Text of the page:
World Championship Rotary Tiller Racesin Emerson, AR, USA
World Championship Rotary Tiller Races
Words by Michael J. Rosen
"Tiller Pilots....Must Wear Shoes."
According to the PurpleHull Pea Festival in Emerson, Arkansas (population 359), the Weyerhaeuser 200 World Championship Rotary Tiller Race is the "highlight of the tiller-racing season." Considering it's the only tiller race around, the "Tiller Thriller" is indeed a highlight. And if you're looking for peas - purple-hulled peas, in particular - you've come to the city that "pays homage to this wonderful tasty legume with its itinerant and historic past."
The event is not named for the number of laps, but for the length of the track: It's all of 200 feet. Since 1990, competitors have plowed into races of two sorts: Stock, where the tillers are driven just as they come from the factory; and modified, where racers can "run what you dare." There are eight divisions, none of which manage to churn the ground into a humus-rich crumble for successful planting:
overall stock: Any racer, age five to 55, can compete with an un-modified tiller of at least 3 horsepower.
youth stock young men: The stock rules apply here, but the competitors are all boys 17 and under. Despite their prowess with a tiller, none has yet to cultivate growth on their own chests.
youth stock powder puff: Another stock division, but for girls 17 and under, none of whom would trade a mirror and blush for the natural glow that a nice dusty run across a field brings.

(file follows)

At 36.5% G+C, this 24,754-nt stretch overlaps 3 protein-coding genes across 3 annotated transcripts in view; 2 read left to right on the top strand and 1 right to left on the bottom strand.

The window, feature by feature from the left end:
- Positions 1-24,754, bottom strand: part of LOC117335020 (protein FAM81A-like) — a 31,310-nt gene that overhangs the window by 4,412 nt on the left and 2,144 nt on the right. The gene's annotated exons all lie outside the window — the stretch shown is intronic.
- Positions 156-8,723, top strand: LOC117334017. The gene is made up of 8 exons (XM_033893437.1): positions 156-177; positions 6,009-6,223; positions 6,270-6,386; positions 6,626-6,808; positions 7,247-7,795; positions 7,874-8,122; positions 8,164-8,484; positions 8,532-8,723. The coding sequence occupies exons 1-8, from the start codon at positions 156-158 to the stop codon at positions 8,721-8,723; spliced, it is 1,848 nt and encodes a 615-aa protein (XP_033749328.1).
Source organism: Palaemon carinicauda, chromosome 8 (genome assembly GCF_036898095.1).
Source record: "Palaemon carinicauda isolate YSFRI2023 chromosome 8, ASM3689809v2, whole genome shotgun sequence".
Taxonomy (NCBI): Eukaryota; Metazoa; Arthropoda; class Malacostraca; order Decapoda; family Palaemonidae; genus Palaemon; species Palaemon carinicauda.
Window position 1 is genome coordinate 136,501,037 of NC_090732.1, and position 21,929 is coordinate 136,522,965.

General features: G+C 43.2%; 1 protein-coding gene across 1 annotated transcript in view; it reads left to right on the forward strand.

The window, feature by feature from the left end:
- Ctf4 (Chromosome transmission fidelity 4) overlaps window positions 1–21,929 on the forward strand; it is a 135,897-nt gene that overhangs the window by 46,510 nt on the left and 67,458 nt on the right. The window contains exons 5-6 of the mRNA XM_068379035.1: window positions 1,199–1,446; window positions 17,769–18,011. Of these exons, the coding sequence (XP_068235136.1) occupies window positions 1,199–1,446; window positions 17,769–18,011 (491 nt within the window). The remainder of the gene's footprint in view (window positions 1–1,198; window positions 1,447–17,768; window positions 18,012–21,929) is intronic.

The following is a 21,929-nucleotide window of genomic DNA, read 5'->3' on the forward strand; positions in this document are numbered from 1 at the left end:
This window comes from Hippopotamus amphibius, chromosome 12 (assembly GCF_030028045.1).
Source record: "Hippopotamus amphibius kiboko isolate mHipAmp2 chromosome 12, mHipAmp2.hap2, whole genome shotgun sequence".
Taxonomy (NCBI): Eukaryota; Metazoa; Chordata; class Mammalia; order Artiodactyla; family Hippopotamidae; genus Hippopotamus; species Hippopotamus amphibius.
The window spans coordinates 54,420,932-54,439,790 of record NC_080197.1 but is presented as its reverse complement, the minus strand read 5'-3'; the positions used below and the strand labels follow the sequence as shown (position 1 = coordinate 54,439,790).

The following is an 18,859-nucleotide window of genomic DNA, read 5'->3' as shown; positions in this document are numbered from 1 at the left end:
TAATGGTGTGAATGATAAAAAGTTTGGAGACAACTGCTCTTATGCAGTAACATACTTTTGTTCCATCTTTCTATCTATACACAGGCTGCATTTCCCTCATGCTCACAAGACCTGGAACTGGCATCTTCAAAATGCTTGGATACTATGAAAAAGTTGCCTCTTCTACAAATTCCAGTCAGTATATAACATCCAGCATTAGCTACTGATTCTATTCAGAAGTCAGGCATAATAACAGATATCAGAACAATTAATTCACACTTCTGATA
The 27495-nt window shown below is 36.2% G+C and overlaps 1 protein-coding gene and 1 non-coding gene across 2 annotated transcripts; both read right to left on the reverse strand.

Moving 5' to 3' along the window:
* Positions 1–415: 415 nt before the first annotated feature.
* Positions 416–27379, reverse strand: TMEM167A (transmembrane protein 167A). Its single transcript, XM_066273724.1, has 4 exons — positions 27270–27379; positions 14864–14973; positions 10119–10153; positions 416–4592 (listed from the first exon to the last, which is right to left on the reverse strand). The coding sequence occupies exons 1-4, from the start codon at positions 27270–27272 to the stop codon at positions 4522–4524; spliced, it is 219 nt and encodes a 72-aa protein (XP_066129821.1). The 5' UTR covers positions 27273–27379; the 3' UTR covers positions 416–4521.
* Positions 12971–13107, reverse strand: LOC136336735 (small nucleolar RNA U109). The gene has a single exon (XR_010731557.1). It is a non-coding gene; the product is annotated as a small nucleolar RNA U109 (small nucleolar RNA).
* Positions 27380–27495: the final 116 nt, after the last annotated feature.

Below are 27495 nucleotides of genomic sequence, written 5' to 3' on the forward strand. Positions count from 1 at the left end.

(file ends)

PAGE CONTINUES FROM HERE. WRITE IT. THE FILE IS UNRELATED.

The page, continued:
super duper dirt slangers: Competitors are 18 and up, and they race modified tillers of at least 100 horsepower, equipped with a "kill switch" that connects the ignition of the engine to the rider's wrist. Their machine's steel tines must show "some resemblance of digging or slinging dirt." The world record in this 200-feet race: "Wild Thang" Wayne Waller, with a time of 6.12 seconds.
rip roaring tillers of the 90s: In this "true" tiller modified class, machines run through a tiller gearbox (transmission) and can reach speeds over 20 miles per hour. The world record here: Shane Waller flew across the 200 feet in 5.72 seconds, averaging 24 miles per hour.
ladies modified: Women may run a "dirt slanger" or "rip roaring" tiller, providing they have "proof of a recent mental examination."
flower bed tillers (little men): These are stock races using 2-horsepower tillers for boys 10 and under. All boys must have successfully demonstrated that they can take care of their radish-sprout-in-a-Dixie-cup school project in order to enter the competition.
flower bed tillers (little ladies): Same thing, but for girls who are willing to race without putting streamers on the tiller's handlebars or a basket in front so their favorite stuffed animal can race, too.
Ready to dig in? Visit the PurpleHull Pea Festival and World Championship Rotary Tiller Race.
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